Education

WPC's Center for Education conducts objective research and makes practical policy recommendations to improve Washington State's ability to carry out its paramount duty to educate every child within its borders.

Education Blog

Democrats voice opposition to WEA union’s class-size initiative, I-1351

September 19, 2014 in Blog

In a surprise move Tuesday, the 43rd District Democrats in Seattle refused to endorse the Washington Education Association union's class-size ballot measure, Initiative 1351. State senator Jamie Pedersen (D-43, Capitol Hill) spoke against the measure, warning it would hurt legislative efforts to fund the schools in response to the McCleary decision.

Will the state Supreme Court Jump the Shark?

September 11, 2014 in Blog

Responding to today's unanimous contempt order against the Legislature by the State Supreme Court Governor Inslee said: "This unprecedented action by the Supreme Court is a critical moment in our history."

Everything about this statement is true. Not only is the Court's contempt order against a co-equal branch of government unprecedented but what may come next could lead to a doomsday scenario against voters.

Why are local schools short of money when school district budgets are going up?

September 5, 2014 in Blog

A mom in Seattle contacted me recently and asked how much money her children’s school, Blaine K-8, receives from the Seattle School District.  I looked it up and we were both stunned to discover how little funding, barely half, reaches a typical neighborhood school out of the central budget.

Many people wonder how education budgets can keep rising while local schools remain chronically short of money, so thought I would share my findings with my readers.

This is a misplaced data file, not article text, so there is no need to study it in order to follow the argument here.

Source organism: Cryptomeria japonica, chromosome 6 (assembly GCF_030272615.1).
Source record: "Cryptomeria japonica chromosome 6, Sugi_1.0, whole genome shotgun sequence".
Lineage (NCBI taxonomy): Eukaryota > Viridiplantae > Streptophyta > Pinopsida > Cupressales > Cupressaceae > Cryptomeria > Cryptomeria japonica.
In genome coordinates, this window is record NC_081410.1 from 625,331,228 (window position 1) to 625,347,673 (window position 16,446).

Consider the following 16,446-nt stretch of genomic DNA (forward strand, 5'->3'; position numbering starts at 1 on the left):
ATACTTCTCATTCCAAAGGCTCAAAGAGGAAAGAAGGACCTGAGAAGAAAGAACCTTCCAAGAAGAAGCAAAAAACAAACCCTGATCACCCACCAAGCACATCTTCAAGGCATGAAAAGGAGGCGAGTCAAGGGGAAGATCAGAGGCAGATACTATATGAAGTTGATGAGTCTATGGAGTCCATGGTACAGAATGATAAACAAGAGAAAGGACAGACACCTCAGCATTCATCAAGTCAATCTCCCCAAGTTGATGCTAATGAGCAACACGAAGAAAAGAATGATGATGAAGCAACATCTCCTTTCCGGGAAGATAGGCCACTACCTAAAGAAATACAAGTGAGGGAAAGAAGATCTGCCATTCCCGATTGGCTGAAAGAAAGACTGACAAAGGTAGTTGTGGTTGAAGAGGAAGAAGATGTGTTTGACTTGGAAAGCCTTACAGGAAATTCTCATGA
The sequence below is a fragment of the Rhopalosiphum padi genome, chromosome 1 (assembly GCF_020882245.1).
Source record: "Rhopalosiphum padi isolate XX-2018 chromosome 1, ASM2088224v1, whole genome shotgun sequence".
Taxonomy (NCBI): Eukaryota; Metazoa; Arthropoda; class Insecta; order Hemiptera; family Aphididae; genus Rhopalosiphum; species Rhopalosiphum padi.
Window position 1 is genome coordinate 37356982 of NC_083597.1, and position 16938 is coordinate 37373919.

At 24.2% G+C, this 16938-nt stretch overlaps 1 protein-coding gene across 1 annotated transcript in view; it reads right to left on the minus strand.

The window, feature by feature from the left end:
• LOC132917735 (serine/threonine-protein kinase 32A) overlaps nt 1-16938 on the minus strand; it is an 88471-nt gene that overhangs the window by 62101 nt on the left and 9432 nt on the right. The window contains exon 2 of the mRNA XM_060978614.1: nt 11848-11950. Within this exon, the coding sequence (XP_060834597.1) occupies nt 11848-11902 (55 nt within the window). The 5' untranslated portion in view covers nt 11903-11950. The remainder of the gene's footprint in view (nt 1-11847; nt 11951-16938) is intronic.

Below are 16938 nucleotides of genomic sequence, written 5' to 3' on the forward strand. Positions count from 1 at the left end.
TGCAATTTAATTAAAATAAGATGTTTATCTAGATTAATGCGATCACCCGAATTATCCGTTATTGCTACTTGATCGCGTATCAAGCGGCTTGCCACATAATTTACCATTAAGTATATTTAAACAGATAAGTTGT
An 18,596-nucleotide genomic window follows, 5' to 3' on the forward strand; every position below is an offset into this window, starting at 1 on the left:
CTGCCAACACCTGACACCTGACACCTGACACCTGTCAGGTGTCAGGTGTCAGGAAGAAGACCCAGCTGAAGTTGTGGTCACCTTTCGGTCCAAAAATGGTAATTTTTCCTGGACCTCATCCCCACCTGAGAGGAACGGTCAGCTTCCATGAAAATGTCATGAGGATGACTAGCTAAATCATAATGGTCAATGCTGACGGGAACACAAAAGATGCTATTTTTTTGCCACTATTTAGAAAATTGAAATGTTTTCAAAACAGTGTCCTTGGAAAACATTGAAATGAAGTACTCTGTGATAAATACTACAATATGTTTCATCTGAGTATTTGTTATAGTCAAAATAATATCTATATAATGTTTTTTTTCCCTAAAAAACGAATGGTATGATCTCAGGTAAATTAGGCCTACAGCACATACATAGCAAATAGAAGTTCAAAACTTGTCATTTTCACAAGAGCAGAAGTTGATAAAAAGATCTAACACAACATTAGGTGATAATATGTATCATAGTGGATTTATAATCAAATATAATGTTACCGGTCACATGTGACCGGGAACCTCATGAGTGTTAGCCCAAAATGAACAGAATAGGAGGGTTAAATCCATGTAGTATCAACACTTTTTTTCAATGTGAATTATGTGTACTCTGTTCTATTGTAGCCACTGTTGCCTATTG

First charter school opens in Washington state

September 3, 2014 in Blog

Will serve 96 low-income and homeless children in central Seattle

School district letters inadequately notify parents about their federal right to school choice and free tutoring

August 22, 2014 in Blog

School administrators across Washington are sending letters this week informing parents that families may now have the right to choose a better school and get free tutoring for their children under the federal No Child Left Behind law. Many school officials, however, are reluctant to explain the matter clearly to parents. 

State Board of Education and Superintendent of Public Instruction say letter grades are OK for students, but not for educators

August 20, 2014 in Blog

The State Board of Education objects to using letter grades to make the State Board’s Public School Achievement Index understandable. The State Board ranks school performance, placing schools in one of six categories:  Exemplary, Very Good, Good, Fair, Underperforming and Lowest 5 Percent.

School district administrators in Centralia attempted to smear school principal for reporting Medicaid fraud

July 31, 2014 in Blog

I recently reported the Centralia School District, a district of 3,494 students south of Olympia, paid $372,000 for cheating Medicaid under the Medicaid Administrative Claiming program (MAC), for having “knowingly filed scores of false time study forms to obtain MAC reimbursement payments it was not legally entitled to receive.” The Attorney General also found that when a well-place whistleblower, school principal

Attorney General's statement on Centralia School District's Medicaid fraud

July 23, 2014 in Blog

Last Friday my colleague Liv Finne highlighted a disturbing case of the Centralia School District committing Medicaid fraud. Last night I received this statement from the Attorney General's Office concerning the $372,000 settlement agreement with the school district: